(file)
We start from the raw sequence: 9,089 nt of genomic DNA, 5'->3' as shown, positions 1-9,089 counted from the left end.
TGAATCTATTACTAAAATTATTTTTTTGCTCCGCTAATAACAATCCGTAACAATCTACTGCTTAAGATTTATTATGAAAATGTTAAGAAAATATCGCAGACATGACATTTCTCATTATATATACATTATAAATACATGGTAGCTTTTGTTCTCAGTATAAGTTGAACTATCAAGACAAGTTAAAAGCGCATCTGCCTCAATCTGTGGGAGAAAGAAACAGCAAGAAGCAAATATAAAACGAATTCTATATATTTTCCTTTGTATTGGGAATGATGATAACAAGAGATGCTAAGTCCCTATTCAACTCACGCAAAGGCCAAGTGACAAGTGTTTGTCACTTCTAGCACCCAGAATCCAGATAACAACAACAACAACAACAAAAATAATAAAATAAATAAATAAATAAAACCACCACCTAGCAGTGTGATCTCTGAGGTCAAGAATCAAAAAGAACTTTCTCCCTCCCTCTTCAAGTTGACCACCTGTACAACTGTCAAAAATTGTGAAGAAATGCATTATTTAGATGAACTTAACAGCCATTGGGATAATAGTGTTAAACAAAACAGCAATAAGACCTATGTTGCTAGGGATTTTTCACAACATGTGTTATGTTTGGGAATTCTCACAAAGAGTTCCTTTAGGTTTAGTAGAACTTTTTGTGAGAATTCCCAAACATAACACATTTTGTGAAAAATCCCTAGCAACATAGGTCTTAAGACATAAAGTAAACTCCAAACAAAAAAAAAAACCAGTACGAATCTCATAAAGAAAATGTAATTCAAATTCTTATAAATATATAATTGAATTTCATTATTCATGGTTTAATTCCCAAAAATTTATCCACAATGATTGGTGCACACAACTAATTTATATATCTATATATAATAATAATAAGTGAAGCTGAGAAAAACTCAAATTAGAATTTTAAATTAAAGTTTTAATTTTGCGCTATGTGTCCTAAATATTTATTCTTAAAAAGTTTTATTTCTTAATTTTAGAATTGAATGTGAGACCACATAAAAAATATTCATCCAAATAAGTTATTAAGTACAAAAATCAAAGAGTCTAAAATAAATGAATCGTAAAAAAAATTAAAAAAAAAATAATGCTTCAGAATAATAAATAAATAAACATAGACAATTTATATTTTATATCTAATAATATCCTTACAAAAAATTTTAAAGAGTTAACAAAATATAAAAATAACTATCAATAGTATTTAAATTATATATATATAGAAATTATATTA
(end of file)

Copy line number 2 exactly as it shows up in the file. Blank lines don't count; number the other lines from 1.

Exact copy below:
TGAATCTATTACTAAAATTATTTTTTTGCTCCGCTAATAACAATCCGTAACAATCTACTGCTTAAGATTTATTATGAAAATGTTAAGAAAATATCGCAGACATGACATTTCTCATTATATATACATTATAAATACATGGTAGCTTTTGTTCTCAGTATAAGTTGAACTATCAAGACAAGTTAAAAGCGCATCTGCCTCAATCTGTGGGAGAAAGAAACAGCAAGAAGCAAATATAAAACGAATTCTATATATTTTCCTTTGTATTGGGAATGATGATAACAAGAGATGCTAAGTCCCTATTCAACTCACGCAAAGGCCAAGTGACAAGTGTTTGTCACTTCTAGCACCCAGAATCCAGATAACAACAACAACAACAACAAAAATAATAAAATAAATAAATAAATAAAACCACCACCTAGCAGTGTGATCTCTGAGGTCAAGAATCAAAAAGAACTTTCTCCCTCCCTCTTCAAGTTGACCACCTGTACAACTGTCAAAAATTGTGAAGAAATGCATTATTTAGATGAACTTAACAGCCATTGGGATAATAGTGTTAAACAAAACAGCAATAAGACCTATGTTGCTAGGGATTTTTCACAACATGTGTTATGTTTGGGAATTCTCACAAAGAGTTCCTTTAGGTTTAGTAGAACTTTTTGTGAGAATTCCCAAACATAACACATTTTGTGAAAAATCCCTAGCAACATAGGTCTTAAGACATAAAGTAAACTCCAAACAAAAAAAAAAACCAGTACGAATCTCATAAAGAAAATGTAATTCAAATTCTTATAAATATATAATTGAATTTCATTATTCATGGTTTAATTCCCAAAAATTTATCCACAATGATTGGTGCACACAACTAATTTATATATCTATATATAATAATAATAAGTGAAGCTGAGAAAAACTCAAATTAGAATTTTAAATTAAAGTTTTAATTTTGCGCTATGTGTCCTAAATATTTATTCTTAAAAAGTTTTATTTCTTAATTTTAGAATTGAATGTGAGACCACATAAAAAATATTCATCCAAATAAGTTATTAAGTACAAAAATCAAAGAGTCTAAAATAAATGAATCGTAAAAAAAATTAAAAAAAAAATAATGCTTCAGAATAATAAATAAATAAACATAGACAATTTATATTTTATATCTAATAATATCCTTACAAAAAATTTTAAAGAGTTAACAAAATATAAAAATAACTATCAATAGTATTTAAATTATATATATATAGAAATTATATTA